This ever-expanding reference list provides background on a diverse spectrum of illustrators across time, cultures, and artistic styles.
Surrealist painter who created a new art form of interpretive landscapes and portraits.
Engraver, illustrator, and the youngest of the Dalziel Brothers.
Best-known for his "New Yorker" covers and animated character design.
Worked with her husband, artist Leo Dillon, to illustrate children’s books, adult paperbacks books, and magazine covers.
One of the premier fantasy artists of his generation, he co-created "The Spiderwick Chronicles."
Illustrator and "Punch" cartoonist famous for his fairy books.
Possessed a superb sense for composition and detail.
German-born American illustrator and marine painter.
Illustrator of American women wearing high fashion.
Flagg created the iconic World War I poster, "I Want YOU for the U.S. Army."
Famous instructor at the Art Students League.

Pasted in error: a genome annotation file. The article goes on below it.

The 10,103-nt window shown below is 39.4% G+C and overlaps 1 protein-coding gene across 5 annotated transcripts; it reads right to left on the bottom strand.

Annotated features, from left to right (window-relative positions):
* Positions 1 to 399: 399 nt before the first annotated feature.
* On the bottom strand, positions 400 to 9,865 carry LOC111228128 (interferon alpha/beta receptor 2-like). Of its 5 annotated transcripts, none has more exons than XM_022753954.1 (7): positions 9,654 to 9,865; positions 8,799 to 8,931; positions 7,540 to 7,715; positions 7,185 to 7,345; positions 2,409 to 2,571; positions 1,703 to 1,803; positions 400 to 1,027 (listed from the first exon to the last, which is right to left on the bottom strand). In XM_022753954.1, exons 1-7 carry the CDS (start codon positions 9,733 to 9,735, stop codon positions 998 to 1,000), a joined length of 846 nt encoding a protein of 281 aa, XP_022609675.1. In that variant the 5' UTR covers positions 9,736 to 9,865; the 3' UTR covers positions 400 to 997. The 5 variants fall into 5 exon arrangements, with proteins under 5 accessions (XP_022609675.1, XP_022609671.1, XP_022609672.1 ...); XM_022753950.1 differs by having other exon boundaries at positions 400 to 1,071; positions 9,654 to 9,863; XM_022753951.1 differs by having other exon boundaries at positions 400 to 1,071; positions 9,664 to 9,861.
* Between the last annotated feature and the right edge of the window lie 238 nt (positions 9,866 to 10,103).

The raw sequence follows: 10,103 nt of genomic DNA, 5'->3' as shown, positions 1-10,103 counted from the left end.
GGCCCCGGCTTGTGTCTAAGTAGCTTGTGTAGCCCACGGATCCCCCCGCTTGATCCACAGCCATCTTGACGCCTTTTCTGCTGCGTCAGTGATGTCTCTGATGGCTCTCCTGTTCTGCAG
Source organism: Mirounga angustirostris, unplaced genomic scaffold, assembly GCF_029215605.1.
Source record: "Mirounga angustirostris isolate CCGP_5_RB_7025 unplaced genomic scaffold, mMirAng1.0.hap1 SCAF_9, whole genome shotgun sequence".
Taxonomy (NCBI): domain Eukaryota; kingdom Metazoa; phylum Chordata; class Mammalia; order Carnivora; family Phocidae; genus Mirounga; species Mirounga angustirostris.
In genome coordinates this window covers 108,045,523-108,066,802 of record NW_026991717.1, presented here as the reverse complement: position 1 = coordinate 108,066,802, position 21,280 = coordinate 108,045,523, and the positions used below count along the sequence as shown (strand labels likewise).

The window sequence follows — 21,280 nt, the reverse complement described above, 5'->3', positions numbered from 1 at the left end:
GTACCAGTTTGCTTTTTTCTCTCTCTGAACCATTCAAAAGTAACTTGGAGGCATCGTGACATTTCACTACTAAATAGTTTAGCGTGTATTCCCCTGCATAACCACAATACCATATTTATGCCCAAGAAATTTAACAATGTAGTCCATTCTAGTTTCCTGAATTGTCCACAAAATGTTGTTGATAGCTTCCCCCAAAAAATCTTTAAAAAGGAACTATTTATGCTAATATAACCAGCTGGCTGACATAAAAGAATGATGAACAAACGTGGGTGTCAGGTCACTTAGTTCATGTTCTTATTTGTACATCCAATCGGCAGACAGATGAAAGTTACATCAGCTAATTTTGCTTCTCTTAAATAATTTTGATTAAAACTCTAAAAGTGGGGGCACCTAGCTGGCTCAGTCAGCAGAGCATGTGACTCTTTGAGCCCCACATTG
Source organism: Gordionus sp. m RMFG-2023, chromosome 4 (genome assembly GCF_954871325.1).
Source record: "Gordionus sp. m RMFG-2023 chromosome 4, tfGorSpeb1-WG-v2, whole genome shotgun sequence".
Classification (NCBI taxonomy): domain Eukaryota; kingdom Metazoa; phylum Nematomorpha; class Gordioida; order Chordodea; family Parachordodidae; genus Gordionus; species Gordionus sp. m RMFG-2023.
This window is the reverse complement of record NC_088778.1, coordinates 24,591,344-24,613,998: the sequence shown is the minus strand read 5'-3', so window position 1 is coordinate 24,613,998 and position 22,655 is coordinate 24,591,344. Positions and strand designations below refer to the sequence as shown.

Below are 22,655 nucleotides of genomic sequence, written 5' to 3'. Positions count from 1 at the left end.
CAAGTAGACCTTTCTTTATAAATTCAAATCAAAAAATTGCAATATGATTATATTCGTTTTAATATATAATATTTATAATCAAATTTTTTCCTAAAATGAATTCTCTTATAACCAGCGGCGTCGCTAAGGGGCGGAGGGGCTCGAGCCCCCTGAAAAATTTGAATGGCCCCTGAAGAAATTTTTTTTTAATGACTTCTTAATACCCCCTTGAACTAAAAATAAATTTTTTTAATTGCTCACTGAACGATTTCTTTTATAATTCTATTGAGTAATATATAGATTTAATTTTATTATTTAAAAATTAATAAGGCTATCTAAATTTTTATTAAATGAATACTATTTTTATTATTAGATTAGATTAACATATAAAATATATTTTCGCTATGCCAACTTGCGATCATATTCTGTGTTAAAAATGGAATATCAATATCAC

Illustrator who pioneered an individual style despite working in a male-dominated field.
Illustrator of 20th century rural America.
Part of the first generation of the Ashcan School.
Known for his comic drawings for "Puck" magazine.
Cartoonist famous for creating drawings of unnecessarily complex devices that perform a simple function.
Golden Age illustrator known for her work in "Harper's" and "Ladies' Home Journal."
Victorian illustrator known for her watercolors of children in the idyllic English countryside.
Best-known for his book series "Dinotopia"—a lost island where dinosaurs and humans cohabitate.
Illustrator, cartoonist, and reportage artist who traveled the world.